What's an appraisal gap - and what can you do about it?

What's an appraisal gap - and what can you do about it?

Posted on Oct 27, 2022

What’s an appraisal gap? If you’re looking for homes, you may have come across this term - and you might wonder what it could mean for closing on your property.

The appraisal gap is the difference between what you offered to pay for the home, and what the independent appraiser determines the home is worth. 

How an appraisal works

So how does an appraiser determine what your home is worth? They consider current market trends, the home's features, what nearby, similar properties have sold for (comps), and more. The appraiser will conduct a home visit in addition to their research on the home and surrounding area. 

Based on these factors, an experienced Realtor can give you a good estimate of what the home should be worth - so most of the time, the results of the appraisal shouldn’t be too surprising.

The problem

When the home appraises for less than you offered, the lender won't approve the loan. If you were to default on your mortgage and enter foreclosure, the lender wants to know they can resell the home and make their money back. They've also approved you for a specific LTV (loan to value ratio) that may not hold up if you borrow a larger amount.

According to Fanny Mae, appraisals come in low less than 8% of the time, and come in high about 12% of the time (less of a problem for buyers). In a fast moving market, though, low appraisals become more common. In 2021, 23% of contracts were delayed due to low appraisal issues, according to the National Association of Realtors.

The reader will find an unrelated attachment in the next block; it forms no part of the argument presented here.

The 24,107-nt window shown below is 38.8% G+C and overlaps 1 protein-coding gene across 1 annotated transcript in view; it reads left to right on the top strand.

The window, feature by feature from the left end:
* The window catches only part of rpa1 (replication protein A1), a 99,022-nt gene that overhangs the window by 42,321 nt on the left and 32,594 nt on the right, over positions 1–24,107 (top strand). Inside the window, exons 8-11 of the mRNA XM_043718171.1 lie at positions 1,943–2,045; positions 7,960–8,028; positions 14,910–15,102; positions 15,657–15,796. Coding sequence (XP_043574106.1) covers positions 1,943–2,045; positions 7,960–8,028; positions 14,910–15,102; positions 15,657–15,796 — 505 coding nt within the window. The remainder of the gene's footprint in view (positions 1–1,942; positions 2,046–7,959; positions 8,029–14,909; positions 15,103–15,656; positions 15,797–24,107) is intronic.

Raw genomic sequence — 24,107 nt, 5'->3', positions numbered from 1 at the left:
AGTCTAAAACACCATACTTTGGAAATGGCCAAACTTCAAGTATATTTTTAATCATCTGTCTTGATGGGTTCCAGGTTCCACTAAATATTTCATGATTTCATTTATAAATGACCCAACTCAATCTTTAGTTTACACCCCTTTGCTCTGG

Most home buyers don’t want to overpay for a home, anyway. If the unexpected happens and you need to sell your home sooner than expected, you don't want to lose a ton of money unnecessarily. It's also easier to build equity in your home if you buy it at, rather than over, market value.

What’s an appraisal contingency?

An appraisal contingency, or an appraisal guarantee, allows the homebuyer to back out of the sale if the home appraises for less than the purchase price they agreed to. 

During the height of the seller’s market last year, many buyers opted to waive their appraisal contingency in order to make their offers more appealing to sellers. 

Dropping the contingency is only an option if you can cover the difference yourself with cash, which won’t be an option for all buyers. It’s also worth considering whether you really want to overpay for a home - it’s the sort of decision people often end up regretting if they feel they bought at the peak of the market. You might be better off finding a home that fits within your budget.

“The simplest way to add the appraisal contingency is to include an addendum with your offer that stipulates what sort of burden the buyers are willing to take. For example, they can send an offer saying, ‘We will contribute $5,000 in the event of a low appraisal towards a new sales price.' That way if the appraisal does come low, both parties know exactly what the buyers are committing to,” says Muoki Musau, a Virginia-based Realtor. “Alternatively, they could renegotiate a new sale price with the seller, where they bring a certain amount of additional funds towards a new price. Or they could simply settle for the appraised value if it's agreeable.”

When it comes to writing up the contract, Muoki advises specificity. 

“Have your numbers in mind from the beginning, so you're not surprised later. If $5,000 is the most you can do, or the most you're willing to do, put it up front in your offer. The fewer surprises, the better. For everyone,” he explains.

The solution

So what happens when an appraisal comes in too low? There are a few possible outcomes.